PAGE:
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Ethnographic Museum


The collection of the Ethnographic Museum at the University of Zürich originates from the collection of the Ethnographic Society of Zürich, founded in 1888. The society’s aim was to create and develop an ethnographic collection to promote theoretical and practical ethnological studies. A study collection was created to address primary and middle schools in Zürich as well as “commercial circles”, meaning merchants who travelled to colonial territories.

This marks the beginning of the history of what would become the Ethnographic Museum, a history initially dominated by men. A first exhibition of the collection was opened on 1 June 1889 in the rotunda of the former stock exchange building and presented about 500 objects from five collectors. Zoologist Conrad Keller (1848-1930) provided his collection from Madagascar, which he had acquired during an expedition to eastern Africa funded by the federal government in 1886. Linguist and ethnologist Otto Stoll (1849-1922) supplied his collection from Guatemala. Hans Schinz (1858-1941), a botanist and later founder of systematic botany and director of the botanical garden in Zürich, provided the collection he had acquired when he accompanied German colonialist Adolf Lüderitz on an expedition from 1884 to 1886 to the German colony of German South West Africa. The history of this particular collection was the topic of the exhibition “Man muss eben alles sammeln” (“One has to collect everything”), curated by Gitte Beckmann and her colleagues in 2012. The collection of the Zürich astronomer Johann Caspar Horner (1774-1834), who had been a member of the circumnavigation led by the Danish captain A. J. von Krusenstern in 1803-1806, which had been acquired from the Antiquarian Society. In addition, the collection of the missionary Gottlieb Spillmann (1834-1911), who had been working for the Basler Mission in Calicut in south India, was exhibited.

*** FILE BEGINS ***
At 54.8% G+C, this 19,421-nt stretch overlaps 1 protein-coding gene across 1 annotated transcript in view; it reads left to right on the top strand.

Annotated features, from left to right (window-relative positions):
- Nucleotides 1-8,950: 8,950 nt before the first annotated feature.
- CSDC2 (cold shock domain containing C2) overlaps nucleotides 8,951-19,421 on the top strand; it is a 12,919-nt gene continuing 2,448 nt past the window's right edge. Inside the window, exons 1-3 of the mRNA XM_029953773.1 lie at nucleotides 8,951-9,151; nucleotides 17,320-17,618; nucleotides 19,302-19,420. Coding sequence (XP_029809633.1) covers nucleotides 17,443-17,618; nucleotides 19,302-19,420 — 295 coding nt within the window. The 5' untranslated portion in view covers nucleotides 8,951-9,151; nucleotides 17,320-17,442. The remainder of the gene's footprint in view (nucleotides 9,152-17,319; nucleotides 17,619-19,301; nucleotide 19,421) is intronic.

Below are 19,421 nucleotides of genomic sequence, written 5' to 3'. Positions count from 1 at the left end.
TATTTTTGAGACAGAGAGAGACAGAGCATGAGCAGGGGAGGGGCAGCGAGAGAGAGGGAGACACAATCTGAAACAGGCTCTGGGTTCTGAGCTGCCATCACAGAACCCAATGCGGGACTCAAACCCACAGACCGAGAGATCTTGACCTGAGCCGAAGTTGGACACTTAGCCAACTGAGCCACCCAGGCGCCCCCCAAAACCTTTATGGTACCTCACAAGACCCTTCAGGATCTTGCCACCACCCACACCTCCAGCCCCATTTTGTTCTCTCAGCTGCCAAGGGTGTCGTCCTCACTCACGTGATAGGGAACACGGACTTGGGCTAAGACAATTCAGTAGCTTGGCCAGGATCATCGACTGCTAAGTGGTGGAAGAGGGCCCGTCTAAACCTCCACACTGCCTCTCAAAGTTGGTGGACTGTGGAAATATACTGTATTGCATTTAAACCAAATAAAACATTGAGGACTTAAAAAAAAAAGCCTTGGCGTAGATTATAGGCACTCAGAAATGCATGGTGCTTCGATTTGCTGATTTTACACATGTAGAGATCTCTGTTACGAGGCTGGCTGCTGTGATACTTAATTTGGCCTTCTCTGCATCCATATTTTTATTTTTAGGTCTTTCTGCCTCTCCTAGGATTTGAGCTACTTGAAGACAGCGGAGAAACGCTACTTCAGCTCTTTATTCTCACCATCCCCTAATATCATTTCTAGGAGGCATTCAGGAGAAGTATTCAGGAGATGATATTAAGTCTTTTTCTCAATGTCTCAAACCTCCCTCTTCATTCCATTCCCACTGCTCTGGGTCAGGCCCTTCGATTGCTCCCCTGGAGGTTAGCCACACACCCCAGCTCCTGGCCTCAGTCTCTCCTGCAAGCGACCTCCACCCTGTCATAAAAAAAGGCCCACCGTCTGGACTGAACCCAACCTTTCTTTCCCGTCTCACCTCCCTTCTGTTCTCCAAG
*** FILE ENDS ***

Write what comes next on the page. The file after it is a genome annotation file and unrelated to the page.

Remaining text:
The first director of the Zürich Ethnographic Collection was Otto Stoll (from 1889 to 1899). He had worked as a doctor in Guatemala for five years, where he began to study pre-Columbian and contemporary Mayan culture. In 1883 he returned to Switzerland and wrote his habilitation dissertation on “The Ethnography of the Republic of Guatemala”. In 1884 he became adjunct professor of ethnography and anthropology at the University of Zürich and, in 1895, full professor of geography.

In autumn 1897 the Geographic Society of Zürich was founded and, in 1899, it merged with the Ethnographic Society to form the Geographic-Ethnographic Society of Zürich (GEGZ). Today the society is named “Geographie Alumni”. That same year Rudolf Martin (1864-1921) was elected as director of the collection (1899-1909). The election of a physical anthropologist attested to the tendency in academia at the time to establish autonomous disciplines. The notion of all-encompassing professorships combining, for example, geography, ethnography and physical anthropology in one discipline started to crumble at the end of the 19th century. Each discipline aspired to attain an independent rank in the academic world. Rudolf Martin, who had graduated in philosophy, crossed over to the sciences and qualified as a professor of physical anthropology at the University of Zürich in 1891. In 1899 he convinced the university to establish an institute for physical anthropology and was elected as its professor. His 1914 “Lehrbuch der Anthropologie” (“Anthropology Textbook”) was a standard reference work on physical anthropology and racial anatomy at that time. Rudolf Martin’s role in racial research has been studied by historians such as Pascal Germann and Rea Brändli.